The best places to time travel in East Anglia
Words by Harriet Cooper
It’s 1940s weekend in Sheringham in September, with thousands of people descending on Norfolk’s seaside resort to celebrate the wartime spirit. But if swing isn’t your thing, there are plenty of other opportunities to turn back the clock across the network. From learning how to drive a Roman chariot in Colchester to descending into a Cold War bunker deep in the Essex countryside, here are the best places to step back in time…
Do the jitterbug
1940s Sheringham Weekend (this year on 14 and 15 September) is not to be missed. Grab your tea dresses and fedoras for a fun-packed couple of days celebrating the wartime spirit with music, dancing, military reenactments, stalls, vintage vehicles, ration food, music and much more.
The ‘people’s parade’ finale on Sunday is a spectacle not to be missed. The nearby town of Holt (accessible by steam train from Sheringham) also embraces the era for the weekend.
Nearest station: Sheringham
Follow the Roman Road
Did you know that Camulodunum – aka Colchester – was the capital of Roman Britain and Britain’s first ever city? The Roman town was home to no less than three theatres, as well as the only Roman chariot-racing circus in the country – a monumental structure, seating up to 8,000 spectators.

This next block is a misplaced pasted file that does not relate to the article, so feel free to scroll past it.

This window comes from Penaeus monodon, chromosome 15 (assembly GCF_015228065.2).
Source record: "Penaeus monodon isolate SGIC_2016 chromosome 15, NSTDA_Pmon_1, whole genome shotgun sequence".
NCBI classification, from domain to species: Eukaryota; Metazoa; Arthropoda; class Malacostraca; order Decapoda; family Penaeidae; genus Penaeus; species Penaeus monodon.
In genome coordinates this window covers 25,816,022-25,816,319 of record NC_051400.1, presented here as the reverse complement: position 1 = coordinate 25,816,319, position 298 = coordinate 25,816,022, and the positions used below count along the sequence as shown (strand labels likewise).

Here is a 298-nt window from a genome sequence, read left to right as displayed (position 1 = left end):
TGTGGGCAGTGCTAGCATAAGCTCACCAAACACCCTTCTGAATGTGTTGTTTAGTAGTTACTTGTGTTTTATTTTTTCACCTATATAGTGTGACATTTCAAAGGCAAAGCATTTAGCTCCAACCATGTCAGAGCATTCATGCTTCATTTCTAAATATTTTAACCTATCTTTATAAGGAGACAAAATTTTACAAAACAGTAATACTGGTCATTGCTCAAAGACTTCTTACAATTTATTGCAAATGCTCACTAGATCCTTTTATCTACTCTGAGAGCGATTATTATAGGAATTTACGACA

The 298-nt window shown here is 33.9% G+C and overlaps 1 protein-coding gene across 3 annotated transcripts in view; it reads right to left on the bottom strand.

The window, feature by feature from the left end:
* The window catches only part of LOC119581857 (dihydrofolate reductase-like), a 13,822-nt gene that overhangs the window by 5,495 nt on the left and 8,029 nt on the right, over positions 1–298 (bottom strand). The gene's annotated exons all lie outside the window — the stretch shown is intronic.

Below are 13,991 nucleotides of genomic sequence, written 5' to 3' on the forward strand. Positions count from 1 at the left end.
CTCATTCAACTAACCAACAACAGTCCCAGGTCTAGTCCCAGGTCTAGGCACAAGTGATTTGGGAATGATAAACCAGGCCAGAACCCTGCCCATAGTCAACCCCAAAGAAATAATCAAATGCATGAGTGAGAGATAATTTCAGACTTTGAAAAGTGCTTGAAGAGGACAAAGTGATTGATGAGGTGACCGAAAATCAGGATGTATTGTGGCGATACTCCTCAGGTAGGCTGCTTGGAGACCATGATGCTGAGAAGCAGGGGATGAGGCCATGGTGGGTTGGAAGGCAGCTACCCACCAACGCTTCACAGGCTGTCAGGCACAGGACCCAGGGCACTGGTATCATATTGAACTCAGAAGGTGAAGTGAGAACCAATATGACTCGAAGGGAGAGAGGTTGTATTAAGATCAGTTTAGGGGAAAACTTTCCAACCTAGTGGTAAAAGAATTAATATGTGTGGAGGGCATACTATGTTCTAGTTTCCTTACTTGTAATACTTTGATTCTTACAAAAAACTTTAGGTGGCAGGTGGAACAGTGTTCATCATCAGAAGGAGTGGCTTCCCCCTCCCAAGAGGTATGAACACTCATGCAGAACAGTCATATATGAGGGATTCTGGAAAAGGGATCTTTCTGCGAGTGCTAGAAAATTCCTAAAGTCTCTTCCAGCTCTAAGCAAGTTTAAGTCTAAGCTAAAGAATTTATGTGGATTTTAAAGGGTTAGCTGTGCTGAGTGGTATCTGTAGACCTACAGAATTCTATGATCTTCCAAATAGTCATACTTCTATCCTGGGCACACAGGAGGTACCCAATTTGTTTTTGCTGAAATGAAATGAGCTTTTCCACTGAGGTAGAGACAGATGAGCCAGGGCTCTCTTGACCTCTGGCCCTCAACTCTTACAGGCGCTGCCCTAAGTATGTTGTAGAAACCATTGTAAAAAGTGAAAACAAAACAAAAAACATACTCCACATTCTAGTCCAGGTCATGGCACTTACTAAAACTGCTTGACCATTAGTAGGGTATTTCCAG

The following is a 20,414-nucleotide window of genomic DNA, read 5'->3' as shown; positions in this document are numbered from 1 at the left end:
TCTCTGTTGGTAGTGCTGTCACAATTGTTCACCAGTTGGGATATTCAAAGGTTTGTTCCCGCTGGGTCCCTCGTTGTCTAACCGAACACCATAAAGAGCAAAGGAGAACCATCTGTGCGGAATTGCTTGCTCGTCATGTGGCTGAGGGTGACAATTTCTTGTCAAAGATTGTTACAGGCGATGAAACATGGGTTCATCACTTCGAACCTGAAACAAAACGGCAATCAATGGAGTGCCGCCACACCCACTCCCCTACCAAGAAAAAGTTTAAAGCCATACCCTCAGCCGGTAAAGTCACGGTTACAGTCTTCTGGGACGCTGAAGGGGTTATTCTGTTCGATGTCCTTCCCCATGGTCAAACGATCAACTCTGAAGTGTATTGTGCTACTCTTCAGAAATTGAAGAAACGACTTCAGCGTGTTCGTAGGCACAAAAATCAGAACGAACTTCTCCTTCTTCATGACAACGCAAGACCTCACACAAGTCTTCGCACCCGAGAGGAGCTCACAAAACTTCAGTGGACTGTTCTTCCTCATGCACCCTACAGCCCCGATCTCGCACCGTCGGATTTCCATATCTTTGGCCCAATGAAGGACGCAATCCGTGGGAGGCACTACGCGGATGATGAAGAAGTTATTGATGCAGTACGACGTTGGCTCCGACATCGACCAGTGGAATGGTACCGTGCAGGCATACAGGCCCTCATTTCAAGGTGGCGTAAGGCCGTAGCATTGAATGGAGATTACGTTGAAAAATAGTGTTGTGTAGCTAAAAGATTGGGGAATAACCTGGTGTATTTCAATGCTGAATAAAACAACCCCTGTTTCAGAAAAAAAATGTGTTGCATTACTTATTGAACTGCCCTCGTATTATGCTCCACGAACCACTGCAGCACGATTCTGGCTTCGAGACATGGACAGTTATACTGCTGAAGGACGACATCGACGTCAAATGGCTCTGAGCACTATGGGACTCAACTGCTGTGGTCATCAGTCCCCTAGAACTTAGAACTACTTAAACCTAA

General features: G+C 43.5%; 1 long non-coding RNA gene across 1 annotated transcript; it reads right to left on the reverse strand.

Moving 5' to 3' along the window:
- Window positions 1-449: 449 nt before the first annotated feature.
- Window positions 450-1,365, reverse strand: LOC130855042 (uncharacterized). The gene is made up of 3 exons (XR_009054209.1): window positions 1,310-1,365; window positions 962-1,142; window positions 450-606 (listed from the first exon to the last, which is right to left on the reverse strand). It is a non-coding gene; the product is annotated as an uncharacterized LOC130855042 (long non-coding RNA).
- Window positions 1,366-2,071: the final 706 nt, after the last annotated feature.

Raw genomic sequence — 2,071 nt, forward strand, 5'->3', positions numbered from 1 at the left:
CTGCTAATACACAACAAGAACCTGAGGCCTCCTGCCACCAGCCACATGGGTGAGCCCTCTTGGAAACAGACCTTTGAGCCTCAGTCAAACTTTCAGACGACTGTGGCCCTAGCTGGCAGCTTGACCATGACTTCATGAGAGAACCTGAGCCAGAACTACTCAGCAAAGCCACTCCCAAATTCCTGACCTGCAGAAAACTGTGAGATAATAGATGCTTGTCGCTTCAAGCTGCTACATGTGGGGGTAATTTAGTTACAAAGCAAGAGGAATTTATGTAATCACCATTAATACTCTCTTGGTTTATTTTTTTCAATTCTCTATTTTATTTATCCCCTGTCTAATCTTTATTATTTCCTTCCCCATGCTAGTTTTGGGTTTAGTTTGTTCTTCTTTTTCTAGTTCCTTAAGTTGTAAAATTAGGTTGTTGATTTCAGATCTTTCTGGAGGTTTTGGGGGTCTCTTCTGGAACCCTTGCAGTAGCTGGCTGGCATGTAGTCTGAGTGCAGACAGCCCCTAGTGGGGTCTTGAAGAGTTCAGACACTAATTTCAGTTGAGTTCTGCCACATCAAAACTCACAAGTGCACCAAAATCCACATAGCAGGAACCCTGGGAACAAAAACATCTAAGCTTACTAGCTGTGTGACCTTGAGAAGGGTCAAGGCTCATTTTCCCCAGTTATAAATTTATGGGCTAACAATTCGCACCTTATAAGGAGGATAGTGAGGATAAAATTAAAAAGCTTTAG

Embark on a self-guided walking tour of the town, which will take you past Roman ruins and mosaics, to Colchester Castle where you can explore the Roman vaults and try your hand at steering a chariot.
Nearest station: Colchester
A slice of Victoriana
Audley End was once one of the largest and most opulent houses in Jacobean England. Having been renovated extensively by the 3rd Lord Braybrooke during the early 19th century, the house is a shining example of the Victorian way of life.
Immerse yourself in the sights, sounds and smells of the servants wing; explore the nursery suite where the eight Braybrooke children would have lived; and say hello to the resident horses in the stable yard. The Bringing Audley End to Life weekends in September will see costumed characters recreate the house’s Victorian heyday.
Nearest station: Audley End
Trace the Tudors
Norwich was known as England’s second city during the Tudor period, and now visitors can learn about the city’s historical past thanks to a newly-launched free walking guide, compiled by Professor Matthew Woodcock, who lectures at the UEA.
The map – available from Norwich’s Tourist Information Centre – pinpoints 16 city centre locations, all of which promoted entertainment from 1540 to 1642. These include inns, open spaces and landmark buildings, which hosted theatre troupes, civic celebrations and even a visit from Queen Elizabeth I in 1578.
Nearest station: Norwich
The Elizabethan House Museum, set in a historic 16th-century merchant’s house on the quayside in Great Yarmouth, gives a fascinating glimpse into the past. Exhibits trace the life and times of the people who lived there from Elizabethan to Victorian times with a wealth of artefacts, period furniture and paintings on display, as well as costumes to be tried on.